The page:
It’s major changes aren’t many, but Arkham Knight’s biggest differences only build on the experience.  Those familiar with the previous games will find a progression system similar to what we’ve seen before, where upgrade points are earned and can be spent on various power-ups for Batman in different areas like combat, his suit, the Batmobile, and others.  Slight tweaks to the way side mission content is delivered to the player give Batman’s many missions a more organic feel.  You can quickly and easily select which branch of missions you want to follow, and some of them will require that you’ve progressed down other paths.  Arkham Knight feels many layered, with so much open world content to explore to the point where it can feel overwhelming at times.  There just aren’t too many misses on all this content, either.  Most, if not all of the side mission and main story content is fun to play and well designed.  Rocksteady varies Batman’s activities well, peeling back layer after layer of fun for the player.

Batman: Arkham Knight’s gameplay and narrative is so tightly wound that you sometimes forget its impressive presentation. There’s a lot going on in Arkham Knight visually.  The city is extremely detailed, a feat for something so large.  It’s full of color, full of ambiance.  The Arkham games have all been beautiful, but taking this one to new gen consoles and PC only has brought us a far more fetching visual experience.  On the PlayStation 4, Batman: Arkham Knight is a stunner.  It looks well and plays smoothly, things like framerate drops and stuttering aren’t visible to the naked eye.  Even in the most hectic of situations, Arkham Knight stays rock solid technically, and artistically it’s a Batman lover’s dream.  This prowess in presentation carries over to the audible side of things as well. Kevin Conroy, Nolan North, Troy Baker, and Tara Strong all put in solid, believable performances for their characters. At the end of the day, Arkham Knight is a package where it feels no corners were cut, and a high bar set for AAA development in terms of presentation.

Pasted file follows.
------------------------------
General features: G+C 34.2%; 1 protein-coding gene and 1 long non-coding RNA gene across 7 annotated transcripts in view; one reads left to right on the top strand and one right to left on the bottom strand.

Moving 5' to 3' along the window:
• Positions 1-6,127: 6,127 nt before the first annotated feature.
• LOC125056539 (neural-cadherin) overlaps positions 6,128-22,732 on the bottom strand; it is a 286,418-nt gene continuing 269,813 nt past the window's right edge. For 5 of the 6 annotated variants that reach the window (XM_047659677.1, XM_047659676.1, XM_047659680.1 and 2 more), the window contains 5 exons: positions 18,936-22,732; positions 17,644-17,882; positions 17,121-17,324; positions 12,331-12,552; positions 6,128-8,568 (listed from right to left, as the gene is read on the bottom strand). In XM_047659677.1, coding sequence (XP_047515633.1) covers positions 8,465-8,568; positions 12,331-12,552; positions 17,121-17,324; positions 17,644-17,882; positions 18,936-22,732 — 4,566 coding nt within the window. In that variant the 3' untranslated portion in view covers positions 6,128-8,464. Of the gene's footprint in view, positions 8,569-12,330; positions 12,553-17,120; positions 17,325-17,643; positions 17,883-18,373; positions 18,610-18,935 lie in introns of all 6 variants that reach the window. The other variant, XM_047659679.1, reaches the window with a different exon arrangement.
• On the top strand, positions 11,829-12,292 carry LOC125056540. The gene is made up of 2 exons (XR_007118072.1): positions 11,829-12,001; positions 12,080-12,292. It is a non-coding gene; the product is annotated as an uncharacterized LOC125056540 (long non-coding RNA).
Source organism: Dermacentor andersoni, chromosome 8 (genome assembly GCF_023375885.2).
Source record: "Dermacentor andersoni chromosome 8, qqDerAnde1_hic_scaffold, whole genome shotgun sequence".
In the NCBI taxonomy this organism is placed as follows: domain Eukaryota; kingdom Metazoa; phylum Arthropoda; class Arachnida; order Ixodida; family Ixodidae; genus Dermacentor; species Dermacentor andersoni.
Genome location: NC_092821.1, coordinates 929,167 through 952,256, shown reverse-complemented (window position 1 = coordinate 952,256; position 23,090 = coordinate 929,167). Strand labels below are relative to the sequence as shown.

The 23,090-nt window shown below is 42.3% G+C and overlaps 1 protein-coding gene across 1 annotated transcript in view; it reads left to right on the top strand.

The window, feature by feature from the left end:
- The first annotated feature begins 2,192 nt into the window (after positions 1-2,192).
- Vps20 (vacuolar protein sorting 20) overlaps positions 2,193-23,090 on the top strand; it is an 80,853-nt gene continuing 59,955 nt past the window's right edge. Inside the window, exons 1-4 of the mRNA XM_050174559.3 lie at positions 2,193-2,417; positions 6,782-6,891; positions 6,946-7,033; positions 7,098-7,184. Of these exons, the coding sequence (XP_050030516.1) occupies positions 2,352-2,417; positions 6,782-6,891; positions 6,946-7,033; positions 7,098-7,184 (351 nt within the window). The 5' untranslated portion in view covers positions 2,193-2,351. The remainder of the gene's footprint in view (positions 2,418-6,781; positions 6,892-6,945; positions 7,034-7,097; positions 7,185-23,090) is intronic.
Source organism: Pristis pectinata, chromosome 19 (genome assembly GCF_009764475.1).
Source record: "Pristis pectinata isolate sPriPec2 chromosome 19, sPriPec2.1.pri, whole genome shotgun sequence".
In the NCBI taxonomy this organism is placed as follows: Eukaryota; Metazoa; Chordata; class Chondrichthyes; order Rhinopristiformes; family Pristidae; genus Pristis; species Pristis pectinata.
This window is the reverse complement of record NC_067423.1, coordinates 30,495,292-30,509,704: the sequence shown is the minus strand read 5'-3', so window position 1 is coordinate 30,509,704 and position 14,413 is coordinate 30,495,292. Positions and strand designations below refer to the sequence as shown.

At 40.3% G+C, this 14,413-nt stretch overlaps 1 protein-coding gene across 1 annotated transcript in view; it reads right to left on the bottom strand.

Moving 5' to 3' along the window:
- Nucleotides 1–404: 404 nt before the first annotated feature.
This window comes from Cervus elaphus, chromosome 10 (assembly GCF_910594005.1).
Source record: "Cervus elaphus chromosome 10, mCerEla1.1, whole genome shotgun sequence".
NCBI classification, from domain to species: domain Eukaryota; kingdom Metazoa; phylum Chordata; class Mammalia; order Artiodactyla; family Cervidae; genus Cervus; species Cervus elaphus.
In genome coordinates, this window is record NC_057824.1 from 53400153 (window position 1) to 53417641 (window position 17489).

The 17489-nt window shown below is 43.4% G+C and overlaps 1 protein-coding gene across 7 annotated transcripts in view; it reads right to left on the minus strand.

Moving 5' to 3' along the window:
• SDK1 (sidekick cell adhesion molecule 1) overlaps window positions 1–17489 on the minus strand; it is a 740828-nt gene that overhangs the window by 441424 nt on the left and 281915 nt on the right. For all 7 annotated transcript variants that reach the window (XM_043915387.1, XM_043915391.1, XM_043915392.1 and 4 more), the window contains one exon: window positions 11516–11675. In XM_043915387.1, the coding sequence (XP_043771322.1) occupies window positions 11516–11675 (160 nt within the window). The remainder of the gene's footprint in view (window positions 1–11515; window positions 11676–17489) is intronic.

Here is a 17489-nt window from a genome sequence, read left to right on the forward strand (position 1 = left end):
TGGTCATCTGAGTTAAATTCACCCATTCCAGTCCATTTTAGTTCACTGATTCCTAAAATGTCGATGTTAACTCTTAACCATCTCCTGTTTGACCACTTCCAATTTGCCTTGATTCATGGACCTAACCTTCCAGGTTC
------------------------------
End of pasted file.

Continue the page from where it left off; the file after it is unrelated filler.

The Verdict

Rocksteady Studios leaves Batman behind at the top of their game in terms of visual presentation, gameplay, and storytelling. We may never see another series that captures the essence of this superhero so perfectly, and they should be applauded for that. While Arkham Knight’s innovations are few, they are impactful and smart, and all work towards the common goal of giving the player the ultimate power fantasy of being the Batman.

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Batman Arkham Knight

  • Available On: PS4, Xbox One, PC
  • Published By: Warner Bros. Interactive
  • Developed By: Rocksteady Studios
  • Genre: Action-Adventure
  • US Release Date: June 23, 2015
  • Reviewed On: PS4
  • Quote: "Rocksteady Studios leaves Batman behind at the top of their game in terms of visual presentation, gameplay, and storytelling. While Arkham Knight's innovations are few, they are impactful and smart, and all work towards the common goal of giving the player the ultimate power fantasy of being the Batman."
Review Policy

The Good

  • The most beautiful Batman Arkham game to date
  • What's been added to the game builds on a solid gameplay base
  • Massive world to explore
  • Tons of additional content revealed to the player organically

The Bad

  • Vehicular Combat sequences are too frequent and carry on for too long